It is ironic, I think, that this is the reading following one of the most contentious weeks in our country in recent memory. This week, people throughout the United States have been protesting in response to the recent deaths of African Americans, who were the victims of racism that was revealed in the deadly actions of law enforcement personnel.
Tragically, racism is a continuing legacy in our country, from which anger, grief, and frustration grow. I would seem we all could agree about the destructive power of racism. Yet, even among Christians, there has been division this week concerning these realities, which have become politicized.
People who all identify as followers of Jesus look at what happened in front of St. John Episcopal Church in Washington D.C. on Monday night and see different things. The basic facts are that after speaking about “dominating” rioters with military force in order to restore calm, the President walked to the church and paused there, holding a Bible, while photos were taken. He did not comment, nor read from scripture. Prior to his arrival, what had been a day-long peaceful protest at and near the church was broken up by the use of force.
Some people view this scene and see strength displayed and faith defended. Others see power misused and the sacred abused. In the midst of it all, we are in danger of losing sight of human suffering. Of course, the destruction of property when peaceful protests are derailed is horrible. But, it’s racism and its violence that must end. Of course, the use of people’s pain for political gain is reprehensible, but it’s racism and its violence that must end.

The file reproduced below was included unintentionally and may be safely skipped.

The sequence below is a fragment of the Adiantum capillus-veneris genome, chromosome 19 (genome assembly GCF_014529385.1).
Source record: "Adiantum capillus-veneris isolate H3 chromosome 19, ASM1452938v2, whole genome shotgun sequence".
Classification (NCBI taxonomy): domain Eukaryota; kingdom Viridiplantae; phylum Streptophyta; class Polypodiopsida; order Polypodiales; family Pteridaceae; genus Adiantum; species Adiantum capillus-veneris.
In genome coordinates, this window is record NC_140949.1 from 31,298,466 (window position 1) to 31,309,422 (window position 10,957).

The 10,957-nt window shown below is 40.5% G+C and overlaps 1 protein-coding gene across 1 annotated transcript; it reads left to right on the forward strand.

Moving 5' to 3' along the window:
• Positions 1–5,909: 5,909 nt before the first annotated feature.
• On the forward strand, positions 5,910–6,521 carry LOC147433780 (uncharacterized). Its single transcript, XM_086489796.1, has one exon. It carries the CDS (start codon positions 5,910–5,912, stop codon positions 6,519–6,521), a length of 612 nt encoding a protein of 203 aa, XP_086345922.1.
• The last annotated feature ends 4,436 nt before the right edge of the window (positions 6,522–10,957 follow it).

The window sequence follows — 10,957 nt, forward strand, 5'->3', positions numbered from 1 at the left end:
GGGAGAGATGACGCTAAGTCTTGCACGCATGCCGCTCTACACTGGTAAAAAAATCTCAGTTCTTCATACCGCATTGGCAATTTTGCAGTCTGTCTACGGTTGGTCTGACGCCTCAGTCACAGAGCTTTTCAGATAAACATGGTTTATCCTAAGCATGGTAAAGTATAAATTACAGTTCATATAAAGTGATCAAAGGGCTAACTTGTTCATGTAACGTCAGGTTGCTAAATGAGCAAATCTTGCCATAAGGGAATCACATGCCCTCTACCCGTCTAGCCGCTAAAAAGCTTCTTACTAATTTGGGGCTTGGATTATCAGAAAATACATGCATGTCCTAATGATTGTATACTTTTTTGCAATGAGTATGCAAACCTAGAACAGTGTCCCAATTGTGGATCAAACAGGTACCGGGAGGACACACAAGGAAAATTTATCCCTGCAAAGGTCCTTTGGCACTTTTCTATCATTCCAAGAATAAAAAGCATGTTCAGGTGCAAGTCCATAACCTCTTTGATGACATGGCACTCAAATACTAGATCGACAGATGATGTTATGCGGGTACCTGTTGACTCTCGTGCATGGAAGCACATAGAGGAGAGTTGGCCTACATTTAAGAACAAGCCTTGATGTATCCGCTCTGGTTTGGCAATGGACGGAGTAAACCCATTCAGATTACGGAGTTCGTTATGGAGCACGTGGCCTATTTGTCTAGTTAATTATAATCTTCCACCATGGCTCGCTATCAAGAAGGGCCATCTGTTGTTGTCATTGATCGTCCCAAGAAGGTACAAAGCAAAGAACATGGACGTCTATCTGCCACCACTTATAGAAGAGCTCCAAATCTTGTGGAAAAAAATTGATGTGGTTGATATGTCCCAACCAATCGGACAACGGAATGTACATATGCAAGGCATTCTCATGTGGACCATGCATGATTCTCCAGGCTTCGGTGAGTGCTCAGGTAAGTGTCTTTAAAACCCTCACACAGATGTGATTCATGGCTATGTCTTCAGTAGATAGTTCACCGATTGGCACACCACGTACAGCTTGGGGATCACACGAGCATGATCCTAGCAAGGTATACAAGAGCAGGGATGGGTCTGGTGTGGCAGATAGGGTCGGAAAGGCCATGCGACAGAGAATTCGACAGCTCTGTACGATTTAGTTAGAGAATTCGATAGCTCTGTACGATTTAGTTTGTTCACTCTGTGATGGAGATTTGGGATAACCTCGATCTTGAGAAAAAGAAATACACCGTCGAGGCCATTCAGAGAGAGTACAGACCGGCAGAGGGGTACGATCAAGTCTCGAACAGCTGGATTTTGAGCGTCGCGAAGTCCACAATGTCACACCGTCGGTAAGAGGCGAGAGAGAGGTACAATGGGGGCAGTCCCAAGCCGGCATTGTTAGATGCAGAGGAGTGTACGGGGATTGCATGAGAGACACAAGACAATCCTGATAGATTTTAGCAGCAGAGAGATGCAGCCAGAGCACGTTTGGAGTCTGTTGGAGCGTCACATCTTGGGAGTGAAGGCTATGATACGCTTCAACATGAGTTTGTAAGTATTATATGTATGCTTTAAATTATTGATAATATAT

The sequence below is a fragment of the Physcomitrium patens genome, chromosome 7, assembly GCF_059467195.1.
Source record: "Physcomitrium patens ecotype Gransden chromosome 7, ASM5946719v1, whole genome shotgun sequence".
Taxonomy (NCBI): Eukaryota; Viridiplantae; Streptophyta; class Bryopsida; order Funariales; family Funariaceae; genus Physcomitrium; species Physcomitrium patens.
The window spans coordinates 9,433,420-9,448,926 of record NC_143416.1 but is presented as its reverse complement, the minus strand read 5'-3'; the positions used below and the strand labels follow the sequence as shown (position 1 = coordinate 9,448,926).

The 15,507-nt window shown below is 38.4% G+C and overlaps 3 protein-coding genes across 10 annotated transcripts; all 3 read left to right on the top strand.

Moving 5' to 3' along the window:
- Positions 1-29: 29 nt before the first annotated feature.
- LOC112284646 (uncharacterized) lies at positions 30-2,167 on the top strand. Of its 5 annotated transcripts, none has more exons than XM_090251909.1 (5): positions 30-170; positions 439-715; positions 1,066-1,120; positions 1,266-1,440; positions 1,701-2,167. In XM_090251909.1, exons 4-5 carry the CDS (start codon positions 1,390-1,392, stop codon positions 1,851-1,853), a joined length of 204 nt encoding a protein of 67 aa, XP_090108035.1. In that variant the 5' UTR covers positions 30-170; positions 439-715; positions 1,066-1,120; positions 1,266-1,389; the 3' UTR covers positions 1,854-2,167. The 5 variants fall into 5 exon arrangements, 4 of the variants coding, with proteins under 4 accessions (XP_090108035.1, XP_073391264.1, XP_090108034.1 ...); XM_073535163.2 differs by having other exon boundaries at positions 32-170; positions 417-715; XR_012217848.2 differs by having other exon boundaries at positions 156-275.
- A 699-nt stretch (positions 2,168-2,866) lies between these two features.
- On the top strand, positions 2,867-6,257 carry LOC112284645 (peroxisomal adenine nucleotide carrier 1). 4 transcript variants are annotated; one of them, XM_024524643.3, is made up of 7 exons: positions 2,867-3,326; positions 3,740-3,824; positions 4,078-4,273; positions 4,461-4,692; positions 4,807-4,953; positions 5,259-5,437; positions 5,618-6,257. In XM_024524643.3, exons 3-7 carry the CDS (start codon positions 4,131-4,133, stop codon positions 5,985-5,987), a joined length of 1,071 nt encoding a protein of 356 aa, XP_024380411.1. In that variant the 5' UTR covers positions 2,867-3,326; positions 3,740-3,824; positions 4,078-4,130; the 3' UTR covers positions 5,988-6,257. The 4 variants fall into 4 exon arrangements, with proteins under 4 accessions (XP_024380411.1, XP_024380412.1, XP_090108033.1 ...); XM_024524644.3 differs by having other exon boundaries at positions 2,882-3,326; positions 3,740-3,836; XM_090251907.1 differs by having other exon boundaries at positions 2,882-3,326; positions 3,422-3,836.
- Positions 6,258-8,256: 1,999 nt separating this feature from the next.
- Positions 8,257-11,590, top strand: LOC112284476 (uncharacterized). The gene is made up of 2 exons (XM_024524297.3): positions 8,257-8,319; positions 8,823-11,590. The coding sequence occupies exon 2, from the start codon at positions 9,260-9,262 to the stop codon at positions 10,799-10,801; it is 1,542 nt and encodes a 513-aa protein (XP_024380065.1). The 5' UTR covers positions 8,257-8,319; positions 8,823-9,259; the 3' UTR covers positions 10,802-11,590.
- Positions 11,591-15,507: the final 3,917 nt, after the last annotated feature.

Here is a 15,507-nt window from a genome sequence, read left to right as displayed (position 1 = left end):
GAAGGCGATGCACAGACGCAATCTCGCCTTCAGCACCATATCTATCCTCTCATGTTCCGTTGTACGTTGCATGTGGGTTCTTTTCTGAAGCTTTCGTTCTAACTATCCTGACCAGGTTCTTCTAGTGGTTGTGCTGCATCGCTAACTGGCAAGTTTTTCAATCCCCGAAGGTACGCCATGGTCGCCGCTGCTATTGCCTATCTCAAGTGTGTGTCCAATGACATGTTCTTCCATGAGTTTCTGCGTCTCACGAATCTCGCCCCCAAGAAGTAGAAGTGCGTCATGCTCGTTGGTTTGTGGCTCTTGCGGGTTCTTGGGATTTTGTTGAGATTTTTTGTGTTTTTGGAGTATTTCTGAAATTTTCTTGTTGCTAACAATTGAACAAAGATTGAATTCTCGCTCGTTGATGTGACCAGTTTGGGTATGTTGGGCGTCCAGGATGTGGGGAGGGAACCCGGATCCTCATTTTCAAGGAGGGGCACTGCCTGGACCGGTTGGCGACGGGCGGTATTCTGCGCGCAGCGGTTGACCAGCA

We who are the followers of Jesus are the avenues of justice, so, within our congregation, our denomination and the faith we must follow Paul’s imperatives:
First, “put things in order,” mend our ways, restore our relationships with God and each other.
Second, “listen to my appeal,” set aside division, unite in order to encourage one another to be like Jesus.
Third, “agree with one another,” have the mind of Jesus, love sacrificially, adopt an attitude of serving, put the needs of others before your own.
Fourth, “live in peace,” be grounded in a God-given sense of well-being live in harmony with others.
Then, there will be strength in our proclamation that:
We condemn racism.
We announce that the love of God is for all people without exception; that the justice and mercy of God are for all people without exception.
We believe that political and religious leaders have a moral responsibility to condemn racist rhetoric and to speak with respect for the innate dignity of all people.
We will demand and will advocate for a more just, loving, and peaceful world, including the arrest and prosecution of all perpetrators of racial violence.
And, finally, we will equip ourselves to understand and challenge the structures that empower and fuel racism. (1)
Perhaps then we will be better able to greet one another with the holy kiss of reconciliation, respect, acceptance, and peace. As Paul proclaims, “The grace of the Lord Jesus Christ, the love of God, and the communion of the Holy Spirit be with all of you.” AMEN
(1) “Condemnation of White Supremacy and Racist Rhetoric”, Social Policy Resolution, CA19.04.18, Evangelical Lutheran Church in America